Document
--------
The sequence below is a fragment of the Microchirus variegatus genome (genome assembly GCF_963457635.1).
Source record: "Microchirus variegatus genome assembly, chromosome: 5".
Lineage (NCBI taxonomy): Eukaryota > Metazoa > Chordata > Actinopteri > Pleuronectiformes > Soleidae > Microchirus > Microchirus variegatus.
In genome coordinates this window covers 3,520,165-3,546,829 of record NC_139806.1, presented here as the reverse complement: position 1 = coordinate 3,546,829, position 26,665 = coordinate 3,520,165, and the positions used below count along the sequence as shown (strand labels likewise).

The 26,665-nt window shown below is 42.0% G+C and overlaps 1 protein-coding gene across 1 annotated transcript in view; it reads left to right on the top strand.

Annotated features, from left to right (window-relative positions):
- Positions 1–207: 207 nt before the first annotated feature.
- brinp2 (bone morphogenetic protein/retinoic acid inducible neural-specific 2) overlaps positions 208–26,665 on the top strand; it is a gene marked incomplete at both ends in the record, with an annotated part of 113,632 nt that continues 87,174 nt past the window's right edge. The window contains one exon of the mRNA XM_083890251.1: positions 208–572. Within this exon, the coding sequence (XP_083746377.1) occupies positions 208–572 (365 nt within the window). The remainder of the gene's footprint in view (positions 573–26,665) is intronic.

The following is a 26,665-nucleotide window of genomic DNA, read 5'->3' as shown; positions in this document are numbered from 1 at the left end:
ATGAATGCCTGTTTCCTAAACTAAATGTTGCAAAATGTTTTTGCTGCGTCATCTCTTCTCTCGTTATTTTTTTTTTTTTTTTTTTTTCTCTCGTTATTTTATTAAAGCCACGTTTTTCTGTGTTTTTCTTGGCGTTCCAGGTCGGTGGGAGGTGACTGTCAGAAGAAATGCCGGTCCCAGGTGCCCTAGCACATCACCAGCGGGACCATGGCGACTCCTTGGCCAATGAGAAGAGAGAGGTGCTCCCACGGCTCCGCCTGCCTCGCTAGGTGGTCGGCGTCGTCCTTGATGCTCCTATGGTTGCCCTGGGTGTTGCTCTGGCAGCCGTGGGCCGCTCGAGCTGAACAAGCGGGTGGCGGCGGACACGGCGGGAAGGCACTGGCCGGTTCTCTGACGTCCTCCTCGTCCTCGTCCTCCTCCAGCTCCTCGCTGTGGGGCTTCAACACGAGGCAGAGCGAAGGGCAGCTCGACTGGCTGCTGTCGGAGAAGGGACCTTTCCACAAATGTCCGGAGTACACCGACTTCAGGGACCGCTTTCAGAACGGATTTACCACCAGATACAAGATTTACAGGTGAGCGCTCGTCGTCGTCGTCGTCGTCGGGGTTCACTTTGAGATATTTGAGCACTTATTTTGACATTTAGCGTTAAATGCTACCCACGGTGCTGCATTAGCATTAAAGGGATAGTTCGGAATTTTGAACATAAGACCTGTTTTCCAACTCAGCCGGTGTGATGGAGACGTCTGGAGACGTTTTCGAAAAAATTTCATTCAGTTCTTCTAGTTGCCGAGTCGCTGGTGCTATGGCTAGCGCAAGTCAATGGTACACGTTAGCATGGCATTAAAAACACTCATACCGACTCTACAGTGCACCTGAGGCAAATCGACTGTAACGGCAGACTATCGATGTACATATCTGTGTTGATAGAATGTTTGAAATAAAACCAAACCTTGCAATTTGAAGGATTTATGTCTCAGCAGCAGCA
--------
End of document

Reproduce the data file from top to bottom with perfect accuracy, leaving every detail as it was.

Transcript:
The sequence below is a fragment of the Microchirus variegatus genome (genome assembly GCF_963457635.1).
Source record: "Microchirus variegatus genome assembly, chromosome: 5".
Lineage (NCBI taxonomy): Eukaryota > Metazoa > Chordata > Actinopteri > Pleuronectiformes > Soleidae > Microchirus > Microchirus variegatus.
In genome coordinates this window covers 3,520,165-3,546,829 of record NC_139806.1, presented here as the reverse complement: position 1 = coordinate 3,546,829, position 26,665 = coordinate 3,520,165, and the positions used below count along the sequence as shown (strand labels likewise).

The 26,665-nt window shown below is 42.0% G+C and overlaps 1 protein-coding gene across 1 annotated transcript in view; it reads left to right on the top strand.

Annotated features, from left to right (window-relative positions):
- Positions 1–207: 207 nt before the first annotated feature.
- brinp2 (bone morphogenetic protein/retinoic acid inducible neural-specific 2) overlaps positions 208–26,665 on the top strand; it is a gene marked incomplete at both ends in the record, with an annotated part of 113,632 nt that continues 87,174 nt past the window's right edge. The window contains one exon of the mRNA XM_083890251.1: positions 208–572. Within this exon, the coding sequence (XP_083746377.1) occupies positions 208–572 (365 nt within the window). The remainder of the gene's footprint in view (positions 573–26,665) is intronic.

The following is a 26,665-nucleotide window of genomic DNA, read 5'->3' as shown; positions in this document are numbered from 1 at the left end:
ATGAATGCCTGTTTCCTAAACTAAATGTTGCAAAATGTTTTTGCTGCGTCATCTCTTCTCTCGTTATTTTTTTTTTTTTTTTTTTTTCTCTCGTTATTTTATTAAAGCCACGTTTTTCTGTGTTTTTCTTGGCGTTCCAGGTCGGTGGGAGGTGACTGTCAGAAGAAATGCCGGTCCCAGGTGCCCTAGCACATCACCAGCGGGACCATGGCGACTCCTTGGCCAATGAGAAGAGAGAGGTGCTCCCACGGCTCCGCCTGCCTCGCTAGGTGGTCGGCGTCGTCCTTGATGCTCCTATGGTTGCCCTGGGTGTTGCTCTGGCAGCCGTGGGCCGCTCGAGCTGAACAAGCGGGTGGCGGCGGACACGGCGGGAAGGCACTGGCCGGTTCTCTGACGTCCTCCTCGTCCTCGTCCTCCTCCAGCTCCTCGCTGTGGGGCTTCAACACGAGGCAGAGCGAAGGGCAGCTCGACTGGCTGCTGTCGGAGAAGGGACCTTTCCACAAATGTCCGGAGTACACCGACTTCAGGGACCGCTTTCAGAACGGATTTACCACCAGATACAAGATTTACAGGTGAGCGCTCGTCGTCGTCGTCGTCGTCGGGGTTCACTTTGAGATATTTGAGCACTTATTTTGACATTTAGCGTTAAATGCTACCCACGGTGCTGCATTAGCATTAAAGGGATAGTTCGGAATTTTGAACATAAGACCTGTTTTCCAACTCAGCCGGTGTGATGGAGACGTCTGGAGACGTTTTCGAAAAAATTTCATTCAGTTCTTCTAGTTGCCGAGTCGCTGGTGCTATGGCTAGCGCAAGTCAATGGTACACGTTAGCATGGCATTAAAAACACTCATACCGACTCTACAGTGCACCTGAGGCAAATCGACTGTAACGGCAGACTATCGATGTACATATCTGTGTTGATAGAATGTTTGAAATAAAACCAAACCTTGCAATTTGAAGGATTTATGTCTCAGCAGCAGCA